Women of Western Wake: Jackie Locklear

As the CEO of Locklear Roofing, Jackie Locklear has spent the last 26 years running and expanding one of the few 100% woman and minority-owned roofing companies in the United States. Founded in 1980 by her father, J.H. Locklear, the business has come a long way since its humble beginnings.

“My father was a great tradesman, and his contract was a handshake,” said Locklear, a member of the Lumbee Tribe. “When I started with my dad, his office was the garage, and my office was my third bedroom. Now we’re in a 10,000-plus-square-foot warehouse and office.”

Joshua Locklear, vice president of operations, is the third generation to join the family business. He watched his mother overcome countless challenges as both a single mother and a female leader in a predominantly male industry.

“She’s very, very determined,” said Joshua Locklear. “She’s always been my mother and father at the same time. I get her Father’s Day gifts and Mother’s Day cards. She doesn’t like people saying she can’t do something, because she’s going to do it.”

Locklear’s tenaciousness has led to many professional accolades, but she’s most proud of her involvement with the Frankie Lemmon School & Developmental Center.

The nonprofit serves children with and without disabilities between the ages of 3 and 6 years old. When they come to Frankie Lemmon, all children with a disability or who are part of the N.C. pre-K program receive their education and therapy at no cost to their families.

“Helping kids that can’t help themselves is something that I’m very passionate about,” said Locklear, who discovered Frankie Lemmon in 2002 at its largest fundraiser, The Triangle Wine & Food Experience.

“I’ve seen some kids go in and they couldn’t talk; they couldn’t feed themselves. With these programs, in six months to a year they are chatterboxes and talking and feeding themselves and all those types of things. To me, these are miracles,” she said.

Marsha Hargette, executive director of the Frankie Lemmon Foundation, says she is thrilled and honored to have Locklear as an active board member.

“Jackie bleeds Frankie Lemmon, so to speak,” said Hargette. “She’s the real deal.”

“Jackie not only serves us by participating, sponsoring and supporting, she has really helped us in the corporate world by introducing us to lots of folks.”

Locklear’s networking on Frankie Lemmon’s behalf has paid off. PulteGroup, a national home builder, recently held its 12th Annual Golf Tournament and made Frankie Lemmon its charity of choice. The event raised $50,000 for the nonprofit.

In addition to spreading the word about Frankie Lemmon and participating in events, Locklear took her support a step further when the school opened a new facility five years ago.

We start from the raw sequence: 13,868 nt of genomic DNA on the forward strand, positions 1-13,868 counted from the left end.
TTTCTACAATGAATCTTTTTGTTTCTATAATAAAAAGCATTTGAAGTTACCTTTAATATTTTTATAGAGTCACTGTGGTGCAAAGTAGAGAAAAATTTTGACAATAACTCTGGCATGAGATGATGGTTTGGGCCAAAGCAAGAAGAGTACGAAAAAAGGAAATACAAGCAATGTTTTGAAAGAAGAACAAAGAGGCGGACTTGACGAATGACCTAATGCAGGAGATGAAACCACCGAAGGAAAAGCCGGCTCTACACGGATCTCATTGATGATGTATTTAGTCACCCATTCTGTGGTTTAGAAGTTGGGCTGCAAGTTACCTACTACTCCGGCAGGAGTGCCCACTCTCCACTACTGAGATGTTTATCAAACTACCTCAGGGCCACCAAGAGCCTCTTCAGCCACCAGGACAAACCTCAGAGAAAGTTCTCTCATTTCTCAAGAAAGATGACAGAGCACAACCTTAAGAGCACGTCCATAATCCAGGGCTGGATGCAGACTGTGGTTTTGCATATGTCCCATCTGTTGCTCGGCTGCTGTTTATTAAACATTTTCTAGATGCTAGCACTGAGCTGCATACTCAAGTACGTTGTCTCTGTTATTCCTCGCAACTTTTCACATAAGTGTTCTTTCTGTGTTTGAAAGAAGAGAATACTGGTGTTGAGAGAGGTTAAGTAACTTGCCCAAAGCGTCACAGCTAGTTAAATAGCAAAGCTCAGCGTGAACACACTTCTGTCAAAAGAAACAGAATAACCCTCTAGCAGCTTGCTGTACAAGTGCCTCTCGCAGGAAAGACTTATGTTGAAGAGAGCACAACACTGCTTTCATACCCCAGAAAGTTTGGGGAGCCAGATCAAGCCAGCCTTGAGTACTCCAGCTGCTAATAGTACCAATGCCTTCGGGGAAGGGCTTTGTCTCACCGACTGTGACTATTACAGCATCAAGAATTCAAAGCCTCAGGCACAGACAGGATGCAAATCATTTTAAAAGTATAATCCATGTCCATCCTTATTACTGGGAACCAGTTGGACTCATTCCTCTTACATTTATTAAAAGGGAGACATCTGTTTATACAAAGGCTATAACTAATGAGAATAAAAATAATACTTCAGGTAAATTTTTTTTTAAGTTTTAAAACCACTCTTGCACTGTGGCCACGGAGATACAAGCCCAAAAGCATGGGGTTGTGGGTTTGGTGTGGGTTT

It’s impossible to talk about Locklear’s heart for children and education without mentioning one of the most influential women in her life — her grandmother, Berta Locklear.

“She was one of the first Native American teachers in North Carolina, and she was a travelling teacher,” said Locklear. “She was always my cheerleader, telling me that I could do anything I wanted to do.”

A supportive grandmother, paired with hard work and a love for the community, can go a long way.

Over the years, Locklear Roofing has supported Operation Coming Home, Habitat for Humanity, Flight of Hope, the American Indian Heritage Foundation, the Ronald McDonald House, and many more. In addition to her philanthropy, Locklear’s reputation for honesty and hard work has impressed many within her trade. Locklear Roofing has been named Contractor of the Year by Pulte Homes, Vendor of the Year by Meritage Homes, and was a 2020 recipient of the Community Involvement Award and People’s Choice Award from the National Roofing Contractors Association.

Chris Edwards, vice president of operations at Meritage Homes in Raleigh, met Locklear in 2006 when he was new to the Raleigh market. They have had a close business relationship ever since.

“What’s impressed me the most is that Jackie’s a businesswoman. She’s really not a contractor or roofer or whatever you want to call it,” he said. “And the first thing I learned is not to underestimate her. She’s really going for the long play, not the short play. She’s an expert at relationships, at keeping them, or getting rid of them if it doesn’t work out. But she’s really, really, really good at that.”

Close relationships with colleagues and employees is what sets Locklear Roofing apart. A strong family-based culture has kept employees feeling valued and cared for over decades.

“I’ve had guys here who have worked for me for 25 years plus. I’ve known their kids when they were born, and now they’re in college, and I get to attend college graduations,” said Locklear.

“We take what we do very seriously. You cannot buy your reputation, and once you lose your reputation, it’s almost impossible to regain. In my opinion, Locklear’s reputation means more than a dollar.”


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